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How film societies fostered a culture of art cinema in India

In an excerpt from her book Art Cinema and India's Forgotten Futures, Rochona Majumdar writes about the importance of pioneering film societies

Satyajit Ray's ‘Pather Panchali’ was a key film in the development of art cinema and film societies
Satyajit Ray's ‘Pather Panchali’ was a key film in the development of art cinema and film societies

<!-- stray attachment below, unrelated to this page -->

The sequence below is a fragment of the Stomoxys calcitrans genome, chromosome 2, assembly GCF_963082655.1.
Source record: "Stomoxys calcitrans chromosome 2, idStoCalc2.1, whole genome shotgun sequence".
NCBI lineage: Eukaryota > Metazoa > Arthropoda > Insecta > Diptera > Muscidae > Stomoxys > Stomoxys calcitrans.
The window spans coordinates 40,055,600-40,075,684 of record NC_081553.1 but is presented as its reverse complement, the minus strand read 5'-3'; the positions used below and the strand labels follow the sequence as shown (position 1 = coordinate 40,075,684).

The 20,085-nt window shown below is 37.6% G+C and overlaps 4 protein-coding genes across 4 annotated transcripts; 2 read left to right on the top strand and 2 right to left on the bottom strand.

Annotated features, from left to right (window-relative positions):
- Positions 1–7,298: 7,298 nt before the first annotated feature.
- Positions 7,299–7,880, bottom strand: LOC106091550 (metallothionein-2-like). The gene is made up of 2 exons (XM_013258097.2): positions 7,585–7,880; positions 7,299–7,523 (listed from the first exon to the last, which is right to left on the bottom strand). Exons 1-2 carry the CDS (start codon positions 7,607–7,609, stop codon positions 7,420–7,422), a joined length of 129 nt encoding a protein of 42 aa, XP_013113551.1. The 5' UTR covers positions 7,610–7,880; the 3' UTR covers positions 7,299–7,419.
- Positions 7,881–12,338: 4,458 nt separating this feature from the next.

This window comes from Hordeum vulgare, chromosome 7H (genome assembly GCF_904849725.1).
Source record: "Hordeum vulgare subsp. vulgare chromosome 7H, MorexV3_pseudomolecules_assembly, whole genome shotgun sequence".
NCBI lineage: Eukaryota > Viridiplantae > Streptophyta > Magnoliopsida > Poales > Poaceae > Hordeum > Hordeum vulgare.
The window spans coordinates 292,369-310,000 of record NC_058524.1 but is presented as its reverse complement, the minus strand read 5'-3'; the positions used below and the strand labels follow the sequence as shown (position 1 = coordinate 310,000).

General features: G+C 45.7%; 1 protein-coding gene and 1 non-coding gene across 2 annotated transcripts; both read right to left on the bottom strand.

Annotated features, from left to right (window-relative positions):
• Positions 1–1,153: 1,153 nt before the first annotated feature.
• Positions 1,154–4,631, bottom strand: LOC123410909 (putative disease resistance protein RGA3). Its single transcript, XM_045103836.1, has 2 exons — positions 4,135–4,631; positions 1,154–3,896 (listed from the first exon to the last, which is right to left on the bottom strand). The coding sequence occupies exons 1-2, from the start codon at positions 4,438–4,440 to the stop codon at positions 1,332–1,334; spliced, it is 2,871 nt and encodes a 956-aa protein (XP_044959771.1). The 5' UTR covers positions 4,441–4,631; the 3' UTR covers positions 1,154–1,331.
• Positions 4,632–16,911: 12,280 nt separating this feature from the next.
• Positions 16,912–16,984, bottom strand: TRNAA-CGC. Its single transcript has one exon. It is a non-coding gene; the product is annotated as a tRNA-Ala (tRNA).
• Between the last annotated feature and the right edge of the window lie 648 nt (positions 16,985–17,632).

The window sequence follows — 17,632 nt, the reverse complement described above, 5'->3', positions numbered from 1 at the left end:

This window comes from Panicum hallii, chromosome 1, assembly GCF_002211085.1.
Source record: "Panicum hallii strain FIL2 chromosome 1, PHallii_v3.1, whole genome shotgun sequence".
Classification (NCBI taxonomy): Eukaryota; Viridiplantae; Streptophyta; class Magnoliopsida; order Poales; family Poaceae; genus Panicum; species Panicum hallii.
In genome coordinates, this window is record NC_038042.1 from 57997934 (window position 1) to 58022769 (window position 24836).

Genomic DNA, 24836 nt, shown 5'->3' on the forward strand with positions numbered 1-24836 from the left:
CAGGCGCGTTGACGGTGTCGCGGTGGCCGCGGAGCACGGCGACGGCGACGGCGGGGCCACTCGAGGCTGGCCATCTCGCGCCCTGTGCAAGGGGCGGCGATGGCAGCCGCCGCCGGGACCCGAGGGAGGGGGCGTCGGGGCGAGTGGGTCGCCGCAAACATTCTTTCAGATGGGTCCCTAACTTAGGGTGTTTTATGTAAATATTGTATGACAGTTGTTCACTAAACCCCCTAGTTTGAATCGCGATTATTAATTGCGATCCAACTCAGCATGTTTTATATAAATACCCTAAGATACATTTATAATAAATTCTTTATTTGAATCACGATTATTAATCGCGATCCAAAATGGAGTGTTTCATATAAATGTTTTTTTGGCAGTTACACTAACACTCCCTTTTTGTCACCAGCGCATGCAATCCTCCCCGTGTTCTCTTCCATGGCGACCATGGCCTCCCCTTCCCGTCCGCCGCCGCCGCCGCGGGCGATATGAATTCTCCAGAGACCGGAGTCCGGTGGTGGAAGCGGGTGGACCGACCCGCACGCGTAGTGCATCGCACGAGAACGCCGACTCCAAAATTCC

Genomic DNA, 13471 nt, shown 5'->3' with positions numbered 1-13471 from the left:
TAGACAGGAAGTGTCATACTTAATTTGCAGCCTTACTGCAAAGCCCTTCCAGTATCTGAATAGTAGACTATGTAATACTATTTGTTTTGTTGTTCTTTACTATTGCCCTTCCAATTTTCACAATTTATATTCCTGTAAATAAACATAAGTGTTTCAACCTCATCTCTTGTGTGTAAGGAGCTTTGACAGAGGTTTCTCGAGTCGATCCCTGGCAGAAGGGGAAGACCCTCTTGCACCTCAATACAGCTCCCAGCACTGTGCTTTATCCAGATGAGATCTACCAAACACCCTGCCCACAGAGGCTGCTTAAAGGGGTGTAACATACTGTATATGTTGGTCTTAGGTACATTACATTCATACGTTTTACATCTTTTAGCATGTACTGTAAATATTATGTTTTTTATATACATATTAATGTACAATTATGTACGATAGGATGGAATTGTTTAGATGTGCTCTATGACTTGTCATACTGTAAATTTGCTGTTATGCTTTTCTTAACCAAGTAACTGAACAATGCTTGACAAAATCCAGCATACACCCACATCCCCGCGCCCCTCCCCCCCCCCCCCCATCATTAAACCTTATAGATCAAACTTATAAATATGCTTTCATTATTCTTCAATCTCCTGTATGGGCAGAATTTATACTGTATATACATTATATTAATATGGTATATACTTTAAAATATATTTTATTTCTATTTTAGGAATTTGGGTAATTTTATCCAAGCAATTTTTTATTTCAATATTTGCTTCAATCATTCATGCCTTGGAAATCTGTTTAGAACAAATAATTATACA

What exactly did the film societies do? Here are two descriptions from a volume published to celebrate fifty years of the Federation of Film Societies in India. The first was written by Chidananda Dasgupta, who was associated with the Calcutta Film Society since its founding years. The second is a summary of the task of film societies, presumably written up by Narahari Rao, the editor of the said volume. In Dasgupta’s words, Film societies . . . by screening, discussing, reading, and writing about good cinema all over the world . . . create a higher level of artistic taste and thus build up a better and bigger audience for good films within the country. By stirring up interest in the creative cinema among cultured people, film societies (much more than even the training institutes) help to bring out new talent.